ALLMAN BROTHERS BAND/LYNYRD SKYNYRD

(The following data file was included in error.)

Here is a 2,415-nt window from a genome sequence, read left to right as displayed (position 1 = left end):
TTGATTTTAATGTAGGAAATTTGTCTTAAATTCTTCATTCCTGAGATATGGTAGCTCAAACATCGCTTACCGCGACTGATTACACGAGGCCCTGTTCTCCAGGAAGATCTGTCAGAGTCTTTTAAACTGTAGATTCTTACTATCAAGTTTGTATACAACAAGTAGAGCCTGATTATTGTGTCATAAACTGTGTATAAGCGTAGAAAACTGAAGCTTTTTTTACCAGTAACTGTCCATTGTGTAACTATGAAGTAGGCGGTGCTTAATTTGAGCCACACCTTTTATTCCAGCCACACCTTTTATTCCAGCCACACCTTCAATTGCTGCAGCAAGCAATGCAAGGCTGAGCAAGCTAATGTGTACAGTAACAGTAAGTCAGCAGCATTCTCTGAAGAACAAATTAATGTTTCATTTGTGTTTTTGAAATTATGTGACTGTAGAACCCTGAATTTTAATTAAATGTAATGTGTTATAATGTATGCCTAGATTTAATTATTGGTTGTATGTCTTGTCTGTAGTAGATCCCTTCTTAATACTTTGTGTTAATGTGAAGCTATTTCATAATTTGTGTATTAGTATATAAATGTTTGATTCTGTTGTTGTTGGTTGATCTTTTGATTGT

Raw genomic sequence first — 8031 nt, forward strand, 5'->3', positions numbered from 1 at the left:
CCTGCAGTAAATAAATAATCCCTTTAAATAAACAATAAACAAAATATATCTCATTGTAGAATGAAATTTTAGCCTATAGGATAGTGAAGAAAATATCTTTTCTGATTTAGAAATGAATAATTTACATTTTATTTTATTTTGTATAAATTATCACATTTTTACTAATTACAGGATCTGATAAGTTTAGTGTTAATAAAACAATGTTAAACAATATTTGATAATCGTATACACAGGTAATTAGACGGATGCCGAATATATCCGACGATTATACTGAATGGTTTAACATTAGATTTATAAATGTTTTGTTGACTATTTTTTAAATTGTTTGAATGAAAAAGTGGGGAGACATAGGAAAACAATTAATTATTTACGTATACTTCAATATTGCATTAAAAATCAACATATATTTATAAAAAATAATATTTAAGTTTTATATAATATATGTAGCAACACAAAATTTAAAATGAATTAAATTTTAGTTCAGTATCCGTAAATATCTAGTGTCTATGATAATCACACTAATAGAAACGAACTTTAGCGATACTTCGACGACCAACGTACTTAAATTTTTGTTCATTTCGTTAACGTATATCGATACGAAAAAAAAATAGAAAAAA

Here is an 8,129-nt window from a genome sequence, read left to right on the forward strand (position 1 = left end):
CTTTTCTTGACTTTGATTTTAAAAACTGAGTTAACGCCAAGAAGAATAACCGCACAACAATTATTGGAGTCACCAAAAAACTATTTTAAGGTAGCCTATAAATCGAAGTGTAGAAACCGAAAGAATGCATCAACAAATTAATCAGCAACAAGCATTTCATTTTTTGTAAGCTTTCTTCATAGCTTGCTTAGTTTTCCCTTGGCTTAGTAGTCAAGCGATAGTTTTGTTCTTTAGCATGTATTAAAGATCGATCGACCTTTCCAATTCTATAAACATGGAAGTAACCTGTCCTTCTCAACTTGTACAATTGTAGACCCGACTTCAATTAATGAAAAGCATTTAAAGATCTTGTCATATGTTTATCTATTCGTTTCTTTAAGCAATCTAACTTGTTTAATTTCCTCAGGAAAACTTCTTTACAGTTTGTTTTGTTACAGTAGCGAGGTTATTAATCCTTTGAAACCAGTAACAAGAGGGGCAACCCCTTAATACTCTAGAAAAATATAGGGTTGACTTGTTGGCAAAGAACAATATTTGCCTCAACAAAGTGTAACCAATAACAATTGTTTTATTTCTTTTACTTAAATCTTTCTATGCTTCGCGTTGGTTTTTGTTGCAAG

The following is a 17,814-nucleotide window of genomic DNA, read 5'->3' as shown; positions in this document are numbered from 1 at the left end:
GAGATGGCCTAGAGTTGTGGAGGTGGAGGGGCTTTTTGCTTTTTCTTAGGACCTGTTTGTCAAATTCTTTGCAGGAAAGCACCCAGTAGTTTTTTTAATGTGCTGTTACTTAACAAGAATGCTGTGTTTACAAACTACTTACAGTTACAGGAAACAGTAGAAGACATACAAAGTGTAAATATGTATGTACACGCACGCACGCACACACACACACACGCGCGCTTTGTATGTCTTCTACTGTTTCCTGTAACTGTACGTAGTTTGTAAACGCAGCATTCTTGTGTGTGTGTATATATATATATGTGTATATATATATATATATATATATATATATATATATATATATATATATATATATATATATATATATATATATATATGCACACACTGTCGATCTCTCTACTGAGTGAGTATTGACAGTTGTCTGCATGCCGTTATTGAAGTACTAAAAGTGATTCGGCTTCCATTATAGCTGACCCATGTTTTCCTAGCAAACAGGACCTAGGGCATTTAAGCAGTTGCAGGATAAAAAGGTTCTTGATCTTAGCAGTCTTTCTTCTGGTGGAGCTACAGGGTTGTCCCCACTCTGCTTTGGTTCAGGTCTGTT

The Allman Brothers Band and Lynyrd Skynyrd share a bluesy twin guitar attack that once dominated the rock landscape, and a mythic past defined by sudden death. If the Allmans were jazzier, swinging with an authority beyond British blues contemporaries like Jeff Beck, Skynyrd simply didn’t give a fuck, relying on a rockin’ Dixie swagger. But while the Allmans contain a core of their original membership — percussionists Butch Trucks and Jaimoe Johanson and singer Gregg Allman — the Skynyrd crew only has axeman Gary Rossington. The reconstituted quality is crippling to Skynyrd, because the instrumental dynamic is virtually gone, and singer Johnny Van Zant could never measure up to his late brother Ronnie. Lacking the founding frontman’s heart and lurking sense of self-doubt, the younger Van Zant skirts the Tea Party cartoonishness of Ted Nugent. Membership attrition proves less damaging to the still inventive Allmans. But while they’ve avoided becoming a tribute band, the Allmans are still shades of their former selves. Nowadays they hold the fort like the current Rolling Stones: quality musicians carrying on a rich legacy — but lacking the danger and fire of yore.